A cabbage rolls across the stage and the band played on… or Teenage Fanclub – Thirteen

thirteentf

(True story – an over enthusiastic fan once rolled a cabbage across the stage as Teenage Fanclub played “The Cabbage” during a tour of Japan. Guess they didn’t get the heartbreaking translation of that particular tune.)

On the heels of a very successful Bandwagonesqe and a huge Saturday Night Live appearance Teenage Fanclub released Thirteen. It was rich with harmonies, had awesome songs, and Kurt Cobain was quoted as calling the Fannies the “Best Band in the World.” So with all that is it any surprise that in October 1993 the band that took in the award for Spin’s #1 Record of 1991 faced a backlash from critics. Thirteen wasn’t just disliked by rock writers, it was destroyed.

It didn’t make sense to me then, and in retrospect most critics have turned their opinion around to treat it more like a classic; one that I have always thought wasn’t just a great record, but ultimately stands of one of my favourite all time albums. It has the pop sensibilities of Big Star, the guitar effects of the “shoegaze” era and the driving bass of the 90’s alt rock period. It was a full package record that could be comical (“Commercial Alternative”) one moment and heartbreaking (“The Cabbage”) another.

So what are the vinyl options?

Limited…

The original 1993 pressing was only done for audiences in the UK and Europe on standard black vinyl. Used copies can be found for around $30.00 dollars and up. Actually I saw an autographed copy for about a $100, but once you add shipping… well… it’s a little more than most of us would spend.

On the other hand, Thirteen was remastered and reissued in 2011 for US fans by Org Music. The first batch was 180 gram white vinyl while everything after was 180 gram black wax. So far I have yet to see any complaints about sound while trolling the internet audiophile sights. Prices start around $30 but some resellers are jacking prices up as availability has begun to dwindle.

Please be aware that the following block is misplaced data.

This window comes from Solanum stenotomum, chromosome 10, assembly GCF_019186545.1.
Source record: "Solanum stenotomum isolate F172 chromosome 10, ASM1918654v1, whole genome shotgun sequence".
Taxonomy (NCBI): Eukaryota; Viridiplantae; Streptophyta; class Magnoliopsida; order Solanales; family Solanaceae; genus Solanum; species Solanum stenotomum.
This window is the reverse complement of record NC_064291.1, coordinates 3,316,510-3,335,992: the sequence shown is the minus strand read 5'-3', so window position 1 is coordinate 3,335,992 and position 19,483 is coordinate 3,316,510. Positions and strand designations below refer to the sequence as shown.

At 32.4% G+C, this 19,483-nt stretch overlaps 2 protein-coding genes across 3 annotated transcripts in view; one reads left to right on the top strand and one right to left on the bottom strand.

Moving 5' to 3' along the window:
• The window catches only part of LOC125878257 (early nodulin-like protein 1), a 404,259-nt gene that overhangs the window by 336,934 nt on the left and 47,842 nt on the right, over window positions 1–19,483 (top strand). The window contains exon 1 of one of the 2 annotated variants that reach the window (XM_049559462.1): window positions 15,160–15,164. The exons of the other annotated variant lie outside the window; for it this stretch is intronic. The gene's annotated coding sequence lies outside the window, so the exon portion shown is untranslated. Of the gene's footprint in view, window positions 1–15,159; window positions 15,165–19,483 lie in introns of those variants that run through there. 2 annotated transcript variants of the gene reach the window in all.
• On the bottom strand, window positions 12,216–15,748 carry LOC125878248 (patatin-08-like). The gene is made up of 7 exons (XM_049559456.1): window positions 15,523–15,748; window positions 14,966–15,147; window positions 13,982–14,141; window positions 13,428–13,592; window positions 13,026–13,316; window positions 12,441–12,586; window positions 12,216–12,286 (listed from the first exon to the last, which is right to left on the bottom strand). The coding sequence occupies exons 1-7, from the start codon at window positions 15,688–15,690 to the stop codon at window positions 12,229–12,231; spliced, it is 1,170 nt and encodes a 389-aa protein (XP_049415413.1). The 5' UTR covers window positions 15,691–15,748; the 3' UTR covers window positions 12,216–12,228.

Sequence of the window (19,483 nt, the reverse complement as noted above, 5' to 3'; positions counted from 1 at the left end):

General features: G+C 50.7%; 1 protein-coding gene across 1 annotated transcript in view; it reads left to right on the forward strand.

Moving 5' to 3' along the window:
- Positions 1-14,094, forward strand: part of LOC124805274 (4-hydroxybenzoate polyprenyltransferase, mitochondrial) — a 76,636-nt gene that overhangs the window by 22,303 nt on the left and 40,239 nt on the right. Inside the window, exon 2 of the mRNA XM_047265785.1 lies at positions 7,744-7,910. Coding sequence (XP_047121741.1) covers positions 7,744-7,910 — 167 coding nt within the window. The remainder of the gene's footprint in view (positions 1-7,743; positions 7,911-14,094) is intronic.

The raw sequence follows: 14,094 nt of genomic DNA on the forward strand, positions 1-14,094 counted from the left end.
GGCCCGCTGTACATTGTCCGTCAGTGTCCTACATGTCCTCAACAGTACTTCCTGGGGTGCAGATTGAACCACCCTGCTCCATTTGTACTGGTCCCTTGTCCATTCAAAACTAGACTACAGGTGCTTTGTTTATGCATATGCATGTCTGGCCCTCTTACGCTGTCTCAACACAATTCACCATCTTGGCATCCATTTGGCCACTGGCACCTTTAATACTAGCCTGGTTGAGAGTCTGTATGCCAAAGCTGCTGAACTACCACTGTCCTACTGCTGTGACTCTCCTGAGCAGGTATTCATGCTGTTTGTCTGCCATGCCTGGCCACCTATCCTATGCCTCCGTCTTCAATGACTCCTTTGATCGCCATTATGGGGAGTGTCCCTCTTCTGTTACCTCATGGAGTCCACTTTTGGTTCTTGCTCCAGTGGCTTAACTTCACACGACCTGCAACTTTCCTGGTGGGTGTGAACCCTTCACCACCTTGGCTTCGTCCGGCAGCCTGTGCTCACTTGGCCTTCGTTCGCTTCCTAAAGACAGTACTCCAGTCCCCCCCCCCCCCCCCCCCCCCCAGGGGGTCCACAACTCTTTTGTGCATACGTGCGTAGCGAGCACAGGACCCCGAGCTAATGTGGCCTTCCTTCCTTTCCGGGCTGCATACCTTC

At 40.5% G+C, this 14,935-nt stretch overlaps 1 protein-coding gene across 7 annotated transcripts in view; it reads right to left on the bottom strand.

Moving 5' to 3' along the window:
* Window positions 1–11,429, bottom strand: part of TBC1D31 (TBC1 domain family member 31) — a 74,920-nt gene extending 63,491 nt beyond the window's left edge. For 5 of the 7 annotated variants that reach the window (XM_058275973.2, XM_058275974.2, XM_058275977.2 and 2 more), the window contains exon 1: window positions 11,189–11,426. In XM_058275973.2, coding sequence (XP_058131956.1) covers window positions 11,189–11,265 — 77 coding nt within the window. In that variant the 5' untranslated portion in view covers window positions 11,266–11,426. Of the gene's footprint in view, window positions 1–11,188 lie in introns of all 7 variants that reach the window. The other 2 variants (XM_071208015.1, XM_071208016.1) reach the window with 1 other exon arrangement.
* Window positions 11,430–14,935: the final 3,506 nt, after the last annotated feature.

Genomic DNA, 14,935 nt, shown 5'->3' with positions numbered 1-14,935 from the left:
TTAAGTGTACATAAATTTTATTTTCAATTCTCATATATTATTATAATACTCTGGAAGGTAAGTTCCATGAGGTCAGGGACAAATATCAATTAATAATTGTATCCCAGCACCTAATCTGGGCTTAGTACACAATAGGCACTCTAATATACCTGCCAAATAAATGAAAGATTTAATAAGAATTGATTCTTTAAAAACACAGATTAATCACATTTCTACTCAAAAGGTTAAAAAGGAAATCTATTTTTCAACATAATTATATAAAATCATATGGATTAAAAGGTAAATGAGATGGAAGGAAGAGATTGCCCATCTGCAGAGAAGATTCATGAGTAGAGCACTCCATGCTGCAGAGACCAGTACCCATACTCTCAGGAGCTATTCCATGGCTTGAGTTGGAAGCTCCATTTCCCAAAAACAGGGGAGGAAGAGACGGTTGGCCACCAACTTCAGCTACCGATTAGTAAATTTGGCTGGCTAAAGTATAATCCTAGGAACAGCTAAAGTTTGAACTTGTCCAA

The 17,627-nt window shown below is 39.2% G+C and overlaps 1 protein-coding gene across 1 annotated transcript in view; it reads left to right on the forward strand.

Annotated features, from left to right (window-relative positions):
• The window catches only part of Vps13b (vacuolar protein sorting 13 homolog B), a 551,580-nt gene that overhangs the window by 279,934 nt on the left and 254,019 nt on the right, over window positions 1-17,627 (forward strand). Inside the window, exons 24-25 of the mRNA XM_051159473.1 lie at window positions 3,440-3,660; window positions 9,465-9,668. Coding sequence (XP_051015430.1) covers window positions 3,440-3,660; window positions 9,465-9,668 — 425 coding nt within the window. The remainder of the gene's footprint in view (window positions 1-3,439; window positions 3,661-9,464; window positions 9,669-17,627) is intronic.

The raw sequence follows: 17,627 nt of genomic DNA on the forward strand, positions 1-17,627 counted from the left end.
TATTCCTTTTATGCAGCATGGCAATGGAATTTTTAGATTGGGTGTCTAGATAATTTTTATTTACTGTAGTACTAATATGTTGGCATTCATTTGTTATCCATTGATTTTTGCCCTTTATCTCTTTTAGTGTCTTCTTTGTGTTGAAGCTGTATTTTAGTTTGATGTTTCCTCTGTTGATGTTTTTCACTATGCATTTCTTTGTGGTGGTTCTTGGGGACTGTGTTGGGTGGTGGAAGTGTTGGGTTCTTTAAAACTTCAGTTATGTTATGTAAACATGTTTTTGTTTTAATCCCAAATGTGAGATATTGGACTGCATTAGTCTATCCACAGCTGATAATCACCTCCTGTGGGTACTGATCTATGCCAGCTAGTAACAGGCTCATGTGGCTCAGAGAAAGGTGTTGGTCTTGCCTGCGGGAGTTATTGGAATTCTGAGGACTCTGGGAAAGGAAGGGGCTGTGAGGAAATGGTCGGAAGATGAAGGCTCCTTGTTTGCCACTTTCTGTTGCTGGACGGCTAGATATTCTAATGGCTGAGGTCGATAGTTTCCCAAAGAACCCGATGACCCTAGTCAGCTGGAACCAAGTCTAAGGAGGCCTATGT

Really, Teenage Fanclub created a body of work that is power-pop bliss and Thirteen is a perfect example of a genre defining record that really deserves more respect than it received. You really should give it a listen.

Advertisements

Between My Heart & My Brain A Battle Rages or The Eagles Studio Albums 1972 -1979

eagles1

Sitting uncomfortably on a fence is not a pleasant place to be. It isn’t that I’m worried about outside opinions at this point in my life. My friends and relations will still be the same regardless of my commentary on the Eagles. Although, I know that many would be in shock to find me not coming to the defence of my once favorite band and side with critics on many levels… but still…

I spent a decent amount of cash to buy this limited (5000 copies) edition copy of the Eagles Studio Albums all of which have been re-mastered for this 180 gram audiophile vinyl re-release of their six albums proper. Six studio albums that were inspired by the sounds and formula laid out entirely by others and turned from coal into diamonds by the combo of Henley/Frey and associates.

eagles2

The best explanation for why a large group of people hate the Eagles was best represented in the Big Lebowski by “the Dude” himself. On the other hand, the cab driver in that same scene shows exactly how much a ‘real’ Eagles fan wants to hear that… not only can a ‘real’ Eagles fan not comprehend your criticism, but they could resort to violence just to get you to “shut the fuck up.”